According to the American Conservative, beautiful churches are back. See the article here.
I'm not so optimistic, and for a couple reasons. First, the article touches on mainly Catholic churches. Though there certainly is a movement towards the construction of beautiful Catholic churches, the traditionalists have to fight against the movement to construct more modern and post-modern structures (like the Cathedral of Our Lady of the Angels). There's no telling which side will win, and over the last 50 years, beautiful churches have lost to sterile and modern designs.
Second, what of the evangelical community? I challenge you to find me a beautiful mega-church. It's not that the size of those churches that prohibits beautiful architecture. It's also the theology of those churches. Can you imagine Joel Osteen's vision of a beautiful church? It'd be a mix of florescent lights and video screens with an alter at every exit to the almighty dollar. We've already seen one mega-pastor's vision (which probably didn't include bankruptcy...) and it wrought upon us the Crystal Cathedral, a cavernous and angular mess without a face and with poor proportions. More fitting for the set of Superman 2 than for Southern California.
Even supposed traditional churches don't want to be bothered with good traditional architecture. See, for example, Thomas Road Baptist Church in Lynchburg Virginia. It's a old warehouse with pillars plastered to the front. But when you get inside, it's a theater. Traditional facade, modern interior. No beauty nowhere.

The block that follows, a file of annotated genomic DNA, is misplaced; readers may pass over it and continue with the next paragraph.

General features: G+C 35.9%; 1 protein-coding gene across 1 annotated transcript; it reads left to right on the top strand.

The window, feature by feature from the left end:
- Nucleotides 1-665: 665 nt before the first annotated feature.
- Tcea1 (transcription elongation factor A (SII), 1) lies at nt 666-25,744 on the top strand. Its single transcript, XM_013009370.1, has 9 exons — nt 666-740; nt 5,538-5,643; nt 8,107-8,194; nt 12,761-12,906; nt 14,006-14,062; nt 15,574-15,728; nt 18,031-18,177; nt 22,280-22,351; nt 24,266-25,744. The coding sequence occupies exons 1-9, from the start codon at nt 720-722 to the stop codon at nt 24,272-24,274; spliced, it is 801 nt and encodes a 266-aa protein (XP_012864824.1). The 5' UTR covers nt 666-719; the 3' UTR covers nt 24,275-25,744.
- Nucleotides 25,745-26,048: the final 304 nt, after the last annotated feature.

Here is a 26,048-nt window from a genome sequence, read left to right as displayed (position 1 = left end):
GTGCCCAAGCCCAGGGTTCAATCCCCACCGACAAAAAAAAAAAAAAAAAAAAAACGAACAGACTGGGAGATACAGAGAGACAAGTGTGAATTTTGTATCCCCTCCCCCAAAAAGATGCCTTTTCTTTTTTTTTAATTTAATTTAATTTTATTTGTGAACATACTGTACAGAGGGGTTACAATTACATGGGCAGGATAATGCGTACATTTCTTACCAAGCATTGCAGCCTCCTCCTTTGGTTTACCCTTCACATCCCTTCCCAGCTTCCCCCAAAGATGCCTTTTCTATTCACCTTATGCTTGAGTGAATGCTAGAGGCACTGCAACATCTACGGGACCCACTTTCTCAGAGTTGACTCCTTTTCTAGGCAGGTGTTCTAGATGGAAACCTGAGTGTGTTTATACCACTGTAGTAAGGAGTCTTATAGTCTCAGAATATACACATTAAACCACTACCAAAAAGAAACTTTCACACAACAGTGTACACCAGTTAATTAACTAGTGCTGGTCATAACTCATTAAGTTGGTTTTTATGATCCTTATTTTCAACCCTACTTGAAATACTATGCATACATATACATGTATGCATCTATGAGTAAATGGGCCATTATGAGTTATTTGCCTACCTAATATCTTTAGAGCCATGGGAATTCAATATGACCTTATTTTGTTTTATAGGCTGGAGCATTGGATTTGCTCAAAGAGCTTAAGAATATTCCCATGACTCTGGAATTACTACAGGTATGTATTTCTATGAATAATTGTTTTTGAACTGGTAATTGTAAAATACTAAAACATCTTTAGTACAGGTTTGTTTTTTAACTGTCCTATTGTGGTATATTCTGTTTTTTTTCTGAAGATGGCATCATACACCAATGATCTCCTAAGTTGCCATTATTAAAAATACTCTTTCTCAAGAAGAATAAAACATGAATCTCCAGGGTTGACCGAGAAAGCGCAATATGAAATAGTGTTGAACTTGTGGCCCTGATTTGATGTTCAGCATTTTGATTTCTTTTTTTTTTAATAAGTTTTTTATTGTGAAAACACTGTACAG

But the evangelical mega-churches aren't the only problem. Small churches also mock the need for architectural decency, instead opting for cheap materials and steel buildings. (I don't buy the excuse that churches can't afford anything else... we're far richer in 2012 than we were in 1812.)
Without any group leading the charge for responsible church architecture, the modern architects gain power and create lifeless spaces.
See, for example, Louis Kahn's First Unitary Church. The imposing ceiling with remotely controlled turrets. The rectangles of color to give life to the dull interior. What does this building say about God, and what does this building say about Christianity? Nothing good, that's what.
So then, what's the solution? I can only think of one thing, and it's to move forward by looking backward. Back to architecture that took into consideration Christian theology instead of costs and comfort. (Yeah, costs will always be a factor. But they shouldn't be the sole factor.) Back to architecture that reflected the beauty of God and the beauty of Christianity.
Back to something like this: